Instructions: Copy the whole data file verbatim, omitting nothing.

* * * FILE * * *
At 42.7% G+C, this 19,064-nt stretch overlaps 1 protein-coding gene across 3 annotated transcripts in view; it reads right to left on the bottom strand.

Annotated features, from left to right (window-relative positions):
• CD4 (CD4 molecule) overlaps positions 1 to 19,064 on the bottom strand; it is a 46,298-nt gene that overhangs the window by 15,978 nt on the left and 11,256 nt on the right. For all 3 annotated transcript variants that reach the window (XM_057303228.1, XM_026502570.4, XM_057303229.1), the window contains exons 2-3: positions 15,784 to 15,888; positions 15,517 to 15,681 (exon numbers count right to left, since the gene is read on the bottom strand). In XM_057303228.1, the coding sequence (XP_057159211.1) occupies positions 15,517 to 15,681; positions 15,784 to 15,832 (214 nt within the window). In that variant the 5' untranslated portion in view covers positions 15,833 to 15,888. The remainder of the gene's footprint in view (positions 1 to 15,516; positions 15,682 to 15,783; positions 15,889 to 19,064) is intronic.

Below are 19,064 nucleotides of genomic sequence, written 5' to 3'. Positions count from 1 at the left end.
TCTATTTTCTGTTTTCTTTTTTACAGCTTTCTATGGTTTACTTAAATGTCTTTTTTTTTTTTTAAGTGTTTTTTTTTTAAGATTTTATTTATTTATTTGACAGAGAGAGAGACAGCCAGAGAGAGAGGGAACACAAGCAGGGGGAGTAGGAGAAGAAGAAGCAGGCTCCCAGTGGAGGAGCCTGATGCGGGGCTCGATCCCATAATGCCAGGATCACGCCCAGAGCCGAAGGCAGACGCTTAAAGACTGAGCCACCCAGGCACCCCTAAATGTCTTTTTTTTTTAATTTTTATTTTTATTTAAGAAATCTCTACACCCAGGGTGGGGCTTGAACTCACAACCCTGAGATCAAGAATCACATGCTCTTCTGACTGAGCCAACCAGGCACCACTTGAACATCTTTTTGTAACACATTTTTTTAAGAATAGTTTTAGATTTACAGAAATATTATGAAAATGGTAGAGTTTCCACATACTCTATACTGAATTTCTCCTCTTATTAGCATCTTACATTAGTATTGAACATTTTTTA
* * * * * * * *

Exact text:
At 42.7% G+C, this 19,064-nt stretch overlaps 1 protein-coding gene across 3 annotated transcripts in view; it reads right to left on the bottom strand.

Annotated features, from left to right (window-relative positions):
• CD4 (CD4 molecule) overlaps positions 1 to 19,064 on the bottom strand; it is a 46,298-nt gene that overhangs the window by 15,978 nt on the left and 11,256 nt on the right. For all 3 annotated transcript variants that reach the window (XM_057303228.1, XM_026502570.4, XM_057303229.1), the window contains exons 2-3: positions 15,784 to 15,888; positions 15,517 to 15,681 (exon numbers count right to left, since the gene is read on the bottom strand). In XM_057303228.1, the coding sequence (XP_057159211.1) occupies positions 15,517 to 15,681; positions 15,784 to 15,832 (214 nt within the window). In that variant the 5' untranslated portion in view covers positions 15,833 to 15,888. The remainder of the gene's footprint in view (positions 1 to 15,516; positions 15,682 to 15,783; positions 15,889 to 19,064) is intronic.

Below are 19,064 nucleotides of genomic sequence, written 5' to 3'. Positions count from 1 at the left end.
TCTATTTTCTGTTTTCTTTTTTACAGCTTTCTATGGTTTACTTAAATGTCTTTTTTTTTTTTTAAGTGTTTTTTTTTTAAGATTTTATTTATTTATTTGACAGAGAGAGAGACAGCCAGAGAGAGAGGGAACACAAGCAGGGGGAGTAGGAGAAGAAGAAGCAGGCTCCCAGTGGAGGAGCCTGATGCGGGGCTCGATCCCATAATGCCAGGATCACGCCCAGAGCCGAAGGCAGACGCTTAAAGACTGAGCCACCCAGGCACCCCTAAATGTCTTTTTTTTTTAATTTTTATTTTTATTTAAGAAATCTCTACACCCAGGGTGGGGCTTGAACTCACAACCCTGAGATCAAGAATCACATGCTCTTCTGACTGAGCCAACCAGGCACCACTTGAACATCTTTTTGTAACACATTTTTTTAAGAATAGTTTTAGATTTACAGAAATATTATGAAAATGGTAGAGTTTCCACATACTCTATACTGAATTTCTCCTCTTATTAGCATCTTACATTAGTATTGAACATTTTTTA